To whine or not to wine
You’re probably wondering about the title by now? My boys often enter magazine subscriptions for me as gifts. Recently, while looking through two of them, I decided to write about food and wine. While reading each one, I noticed how often items are a tiny bit on the ridiculous side.
In the 1970s my oldest son Don took extensive college classes about wine making when we lived in Fresno, Calif. To this day, he still swirls the wine in the glass, sniffs its’ “bouquet,” and then finally tastes the wine. If it’s not perfect, you’ll hear him “whine.”
As for myself, I taste it first and then try to figure things out. I seldom find reason to “whine about the wine.”
This October’s Sunset Magazine was primarily a “wine lovers guide.” There are stories about well-known vineyards in California, Oregon and down under in New Zealand, The most informative were about ones run by families. Too bad they didn’t research a little bit about Nevada. In my opinion, our Churchill Vineyard, run by the Frey family, produces some outstanding wines as well as some liquors.
Sunset discusses Francis Ford Coppola, “the bearded, bereted icon of American Cinema who was the man behind The Godfather and Apocalypse Now films.” In their article they tell about his vineyard, which he says, “Is his biggest hit, the one that most clearly articulates his passion.” A following article is about a lesser know winery, now run by Reynaldo Robledo, He left his home in Michoacán, Mexico and worked his way north to the small town of Alistoga.
It’s there where Reynaldo scratched out a living in others vineyards, earning as little as $1.10 an hour. He picked and pruned, planned and saved. Eventually he set aside enough money to buy a house, followed by a modest parcel he planted with vines. His vineyard now encompasses roughly 350 acres. His story, one of hard work and dedication, is an inspiration to those around him.
There’s also a story about Fallos, an interesting California winery, especially the interview with Gina the young woman who is the only woman in the magazine’s tasting panel. Following this is a wonderful article about vineyards in New Zealand. Of course they had to have pictures of people eating oysters while drinking wine. I’m one who enjoys a glass of wine and also use it in cooking.
However, I haven’t a clue about making a good glass of the “grape thing.” So what follows is tongue in cheek. I laugh because I’d like to have five separate wine specialists, in different rooms, each try the same type of wine and then see what each. Then I’d compare their results to one another. Here’s a sample of many reviews that I picked to share.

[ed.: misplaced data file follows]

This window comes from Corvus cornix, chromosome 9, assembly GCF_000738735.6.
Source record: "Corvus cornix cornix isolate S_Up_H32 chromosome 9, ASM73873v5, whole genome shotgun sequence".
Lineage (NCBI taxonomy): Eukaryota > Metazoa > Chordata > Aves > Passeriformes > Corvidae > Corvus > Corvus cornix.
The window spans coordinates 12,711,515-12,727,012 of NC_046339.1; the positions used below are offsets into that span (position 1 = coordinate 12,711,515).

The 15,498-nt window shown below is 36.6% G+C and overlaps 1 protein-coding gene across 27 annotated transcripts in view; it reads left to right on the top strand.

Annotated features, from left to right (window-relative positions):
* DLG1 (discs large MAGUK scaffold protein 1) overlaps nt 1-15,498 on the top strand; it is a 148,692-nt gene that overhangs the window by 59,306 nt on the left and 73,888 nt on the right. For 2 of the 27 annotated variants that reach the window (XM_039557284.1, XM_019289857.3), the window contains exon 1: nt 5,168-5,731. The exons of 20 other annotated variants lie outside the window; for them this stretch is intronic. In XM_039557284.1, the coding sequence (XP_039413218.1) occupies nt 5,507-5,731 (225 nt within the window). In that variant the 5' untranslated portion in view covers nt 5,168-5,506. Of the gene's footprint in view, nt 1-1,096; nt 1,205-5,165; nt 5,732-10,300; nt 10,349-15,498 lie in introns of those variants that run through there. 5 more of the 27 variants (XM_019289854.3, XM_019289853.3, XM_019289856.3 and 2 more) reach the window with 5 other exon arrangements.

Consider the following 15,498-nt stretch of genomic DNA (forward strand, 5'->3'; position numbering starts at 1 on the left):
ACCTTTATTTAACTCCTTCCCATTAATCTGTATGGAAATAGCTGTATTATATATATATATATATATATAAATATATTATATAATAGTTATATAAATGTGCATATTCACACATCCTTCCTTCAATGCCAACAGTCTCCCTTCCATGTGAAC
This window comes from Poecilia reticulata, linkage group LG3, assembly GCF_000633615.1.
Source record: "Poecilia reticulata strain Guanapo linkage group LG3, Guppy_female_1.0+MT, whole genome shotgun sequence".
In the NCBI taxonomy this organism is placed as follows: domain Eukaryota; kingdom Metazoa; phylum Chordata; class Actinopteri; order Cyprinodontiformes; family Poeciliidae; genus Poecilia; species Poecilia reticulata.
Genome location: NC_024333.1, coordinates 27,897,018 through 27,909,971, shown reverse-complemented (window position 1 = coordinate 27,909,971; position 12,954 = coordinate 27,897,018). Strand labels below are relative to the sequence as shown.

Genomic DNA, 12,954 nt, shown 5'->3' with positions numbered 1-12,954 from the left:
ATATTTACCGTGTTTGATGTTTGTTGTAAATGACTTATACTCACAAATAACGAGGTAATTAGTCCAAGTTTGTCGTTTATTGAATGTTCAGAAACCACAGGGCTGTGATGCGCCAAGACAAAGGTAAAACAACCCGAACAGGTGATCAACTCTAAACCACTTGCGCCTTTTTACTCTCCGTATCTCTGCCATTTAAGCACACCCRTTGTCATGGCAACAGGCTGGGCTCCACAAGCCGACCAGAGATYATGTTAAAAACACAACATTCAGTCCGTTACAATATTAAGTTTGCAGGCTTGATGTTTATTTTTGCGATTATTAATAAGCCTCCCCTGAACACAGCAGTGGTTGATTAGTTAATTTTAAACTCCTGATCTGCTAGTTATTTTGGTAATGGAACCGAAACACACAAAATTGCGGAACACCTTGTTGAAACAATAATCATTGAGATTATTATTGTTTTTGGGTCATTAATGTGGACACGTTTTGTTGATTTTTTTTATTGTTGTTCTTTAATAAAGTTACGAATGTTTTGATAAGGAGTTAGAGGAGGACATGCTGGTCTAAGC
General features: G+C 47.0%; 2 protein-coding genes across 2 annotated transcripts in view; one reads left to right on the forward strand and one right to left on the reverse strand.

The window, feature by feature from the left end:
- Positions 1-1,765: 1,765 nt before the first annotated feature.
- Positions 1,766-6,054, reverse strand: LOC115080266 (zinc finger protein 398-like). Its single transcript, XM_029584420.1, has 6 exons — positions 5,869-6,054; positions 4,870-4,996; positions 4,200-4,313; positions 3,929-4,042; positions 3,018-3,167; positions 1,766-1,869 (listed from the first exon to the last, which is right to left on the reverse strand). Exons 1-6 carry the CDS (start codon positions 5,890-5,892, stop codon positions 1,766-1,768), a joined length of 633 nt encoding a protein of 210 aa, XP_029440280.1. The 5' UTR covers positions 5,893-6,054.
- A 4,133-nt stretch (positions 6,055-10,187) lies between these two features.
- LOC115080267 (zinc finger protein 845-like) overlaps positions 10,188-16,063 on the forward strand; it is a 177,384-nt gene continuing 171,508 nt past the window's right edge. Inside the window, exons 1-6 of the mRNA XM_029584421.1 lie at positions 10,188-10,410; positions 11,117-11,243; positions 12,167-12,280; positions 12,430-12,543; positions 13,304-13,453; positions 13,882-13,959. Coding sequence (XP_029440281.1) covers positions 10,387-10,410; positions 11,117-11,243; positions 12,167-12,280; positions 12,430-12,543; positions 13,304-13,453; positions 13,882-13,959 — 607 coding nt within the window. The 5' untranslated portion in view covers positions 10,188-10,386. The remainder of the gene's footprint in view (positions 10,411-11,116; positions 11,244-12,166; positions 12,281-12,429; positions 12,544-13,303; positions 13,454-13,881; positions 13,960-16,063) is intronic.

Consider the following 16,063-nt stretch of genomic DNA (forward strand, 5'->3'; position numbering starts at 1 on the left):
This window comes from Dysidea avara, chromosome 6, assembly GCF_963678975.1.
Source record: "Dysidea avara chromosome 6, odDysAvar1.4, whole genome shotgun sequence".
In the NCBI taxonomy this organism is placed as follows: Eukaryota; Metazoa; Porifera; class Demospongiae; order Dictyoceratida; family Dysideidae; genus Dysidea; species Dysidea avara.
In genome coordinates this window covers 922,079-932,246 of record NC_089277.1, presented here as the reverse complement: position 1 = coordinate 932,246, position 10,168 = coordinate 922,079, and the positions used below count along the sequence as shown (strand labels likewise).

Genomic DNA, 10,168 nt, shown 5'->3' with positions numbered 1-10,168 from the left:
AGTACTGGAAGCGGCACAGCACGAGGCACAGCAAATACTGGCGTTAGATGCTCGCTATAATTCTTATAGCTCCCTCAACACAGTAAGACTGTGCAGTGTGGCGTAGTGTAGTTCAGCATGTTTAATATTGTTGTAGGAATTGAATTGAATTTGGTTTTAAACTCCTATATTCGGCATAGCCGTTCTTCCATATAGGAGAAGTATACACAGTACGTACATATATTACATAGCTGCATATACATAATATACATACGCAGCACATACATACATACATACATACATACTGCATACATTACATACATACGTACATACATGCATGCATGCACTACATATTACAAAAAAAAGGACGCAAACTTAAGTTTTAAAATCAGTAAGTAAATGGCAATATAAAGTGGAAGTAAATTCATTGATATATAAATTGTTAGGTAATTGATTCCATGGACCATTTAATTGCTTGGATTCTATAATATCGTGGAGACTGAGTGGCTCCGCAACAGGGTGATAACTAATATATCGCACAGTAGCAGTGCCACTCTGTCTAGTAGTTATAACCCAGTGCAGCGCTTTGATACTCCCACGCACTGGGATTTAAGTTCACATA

First. “An oak-driven, viscous wine balanced by exuberant apricot, peach, and Pippin apple fruit, plus spice and firm acidity. A great match for roast chicken and lobster risotto.” Second: There’s an attractive lemon-oil aroma and texture to this lightly wound wine that, while tasty now, is also a candidate for the cellar. Drink it now with any grilled white fish or shellfish.”
The review concludes its’ review of the wine with “Unabashedly hedonistic with extravagant caramel, hazelnut, vanilla, and crème Brule character to go with well-ripened apple, Asian pear, and white peach fruit in rich, rewarding layers.” There is much more, but you get the idea. Now to the second magazine. “Philadelphia,” and some of the remarks about restaurants. First: “The chef knows the canon he’s working with at this combination restaurant and jazz lounge.”
The review continues, “He hits all the right notes with Carolina shrimp laid over a perfect white cloud of lobster-infused grits, unbelievably good pickles, crab toasts sitting plainly on bare white plates, and crawfish fritters that walk the line between the New South trend and straight-up American fusion.” Second: “Go for the goat and when it arrives strip the nuggets from the skewers and run them through the bowl of heavily spiced peanuts.”
Finally: “A carefully crated beer list, and a menu full of things like watercress salad with pork cracklings, cassolette d’escargots, and rainbow trout stuffed with crab mousse, served over fennel-scented polenta.” Say what? Lastly, this magazine has an advertisement about a certain medication, and its’ common side effects, which seem to be worse than what is trying to be cured in the first place. So much for my magazine reading. It was very amusing
Edna Van Leuven is a Churchill County writer and columnist. She may be reached at firstname.lastname@example.org